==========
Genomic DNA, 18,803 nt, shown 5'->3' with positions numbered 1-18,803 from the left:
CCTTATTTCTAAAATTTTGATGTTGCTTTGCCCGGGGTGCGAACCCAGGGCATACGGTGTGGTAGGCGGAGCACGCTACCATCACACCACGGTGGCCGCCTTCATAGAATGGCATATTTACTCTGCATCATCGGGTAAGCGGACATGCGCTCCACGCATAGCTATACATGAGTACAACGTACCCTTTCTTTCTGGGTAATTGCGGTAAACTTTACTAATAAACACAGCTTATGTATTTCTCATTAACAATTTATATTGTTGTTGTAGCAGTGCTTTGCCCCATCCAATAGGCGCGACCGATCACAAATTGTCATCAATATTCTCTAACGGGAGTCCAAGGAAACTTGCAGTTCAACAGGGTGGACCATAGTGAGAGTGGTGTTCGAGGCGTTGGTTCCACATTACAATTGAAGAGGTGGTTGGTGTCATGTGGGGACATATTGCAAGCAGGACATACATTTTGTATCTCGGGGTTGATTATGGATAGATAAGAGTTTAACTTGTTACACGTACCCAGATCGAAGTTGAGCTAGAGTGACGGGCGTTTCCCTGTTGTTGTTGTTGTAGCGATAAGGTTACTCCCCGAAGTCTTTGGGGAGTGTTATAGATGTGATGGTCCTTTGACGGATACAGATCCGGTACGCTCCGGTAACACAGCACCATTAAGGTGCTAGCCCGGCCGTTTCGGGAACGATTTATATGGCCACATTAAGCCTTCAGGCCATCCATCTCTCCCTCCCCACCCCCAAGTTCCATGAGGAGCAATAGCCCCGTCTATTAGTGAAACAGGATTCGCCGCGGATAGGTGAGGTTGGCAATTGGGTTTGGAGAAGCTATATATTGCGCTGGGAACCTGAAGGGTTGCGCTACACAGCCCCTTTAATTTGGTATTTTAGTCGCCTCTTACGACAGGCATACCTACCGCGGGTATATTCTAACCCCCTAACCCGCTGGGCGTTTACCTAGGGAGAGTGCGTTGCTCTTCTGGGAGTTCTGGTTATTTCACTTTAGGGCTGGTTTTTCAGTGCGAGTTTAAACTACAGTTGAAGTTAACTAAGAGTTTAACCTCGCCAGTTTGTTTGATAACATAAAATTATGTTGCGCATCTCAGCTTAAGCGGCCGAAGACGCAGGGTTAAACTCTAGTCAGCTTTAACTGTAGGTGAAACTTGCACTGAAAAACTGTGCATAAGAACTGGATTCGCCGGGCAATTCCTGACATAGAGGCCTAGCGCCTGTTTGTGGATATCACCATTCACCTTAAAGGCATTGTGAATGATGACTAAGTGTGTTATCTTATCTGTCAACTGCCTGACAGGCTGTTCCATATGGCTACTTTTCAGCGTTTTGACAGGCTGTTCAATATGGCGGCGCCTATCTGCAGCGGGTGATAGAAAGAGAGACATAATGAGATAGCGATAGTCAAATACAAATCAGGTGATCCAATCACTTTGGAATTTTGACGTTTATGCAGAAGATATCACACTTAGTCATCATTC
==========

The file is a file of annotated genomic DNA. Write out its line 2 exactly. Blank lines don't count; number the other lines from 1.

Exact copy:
CCTTATTTCTAAAATTTTGATGTTGCTTTGCCCGGGGTGCGAACCCAGGGCATACGGTGTGGTAGGCGGAGCACGCTACCATCACACCACGGTGGCCGCCTTCATAGAATGGCATATTTACTCTGCATCATCGGGTAAGCGGACATGCGCTCCACGCATAGCTATACATGAGTACAACGTACCCTTTCTTTCTGGGTAATTGCGGTAAACTTTACTAATAAACACAGCTTATGTATTTCTCATTAACAATTTATATTGTTGTTGTAGCAGTGCTTTGCCCCATCCAATAGGCGCGACCGATCACAAATTGTCATCAATATTCTCTAACGGGAGTCCAAGGAAACTTGCAGTTCAACAGGGTGGACCATAGTGAGAGTGGTGTTCGAGGCGTTGGTTCCACATTACAATTGAAGAGGTGGTTGGTGTCATGTGGGGACATATTGCAAGCAGGACATACATTTTGTATCTCGGGGTTGATTATGGATAGATAAGAGTTTAACTTGTTACACGTACCCAGATCGAAGTTGAGCTAGAGTGACGGGCGTTTCCCTGTTGTTGTTGTTGTAGCGATAAGGTTACTCCCCGAAGTCTTTGGGGAGTGTTATAGATGTGATGGTCCTTTGACGGATACAGATCCGGTACGCTCCGGTAACACAGCACCATTAAGGTGCTAGCCCGGCCGTTTCGGGAACGATTTATATGGCCACATTAAGCCTTCAGGCCATCCATCTCTCCCTCCCCACCCCCAAGTTCCATGAGGAGCAATAGCCCCGTCTATTAGTGAAACAGGATTCGCCGCGGATAGGTGAGGTTGGCAATTGGGTTTGGAGAAGCTATATATTGCGCTGGGAACCTGAAGGGTTGCGCTACACAGCCCCTTTAATTTGGTATTTTAGTCGCCTCTTACGACAGGCATACCTACCGCGGGTATATTCTAACCCCCTAACCCGCTGGGCGTTTACCTAGGGAGAGTGCGTTGCTCTTCTGGGAGTTCTGGTTATTTCACTTTAGGGCTGGTTTTTCAGTGCGAGTTTAAACTACAGTTGAAGTTAACTAAGAGTTTAACCTCGCCAGTTTGTTTGATAACATAAAATTATGTTGCGCATCTCAGCTTAAGCGGCCGAAGACGCAGGGTTAAACTCTAGTCAGCTTTAACTGTAGGTGAAACTTGCACTGAAAAACTGTGCATAAGAACTGGATTCGCCGGGCAATTCCTGACATAGAGGCCTAGCGCCTGTTTGTGGATATCACCATTCACCTTAAAGGCATTGTGAATGATGACTAAGTGTGTTATCTTATCTGTCAACTGCCTGACAGGCTGTTCCATATGGCTACTTTTCAGCGTTTTGACAGGCTGTTCAATATGGCGGCGCCTATCTGCAGCGGGTGATAGAAAGAGAGACATAATGAGATAGCGATAGTCAAATACAAATCAGGTGATCCAATCACTTTGGAATTTTGACGTTTATGCAGAAGATATCACACTTAGTCATCATTC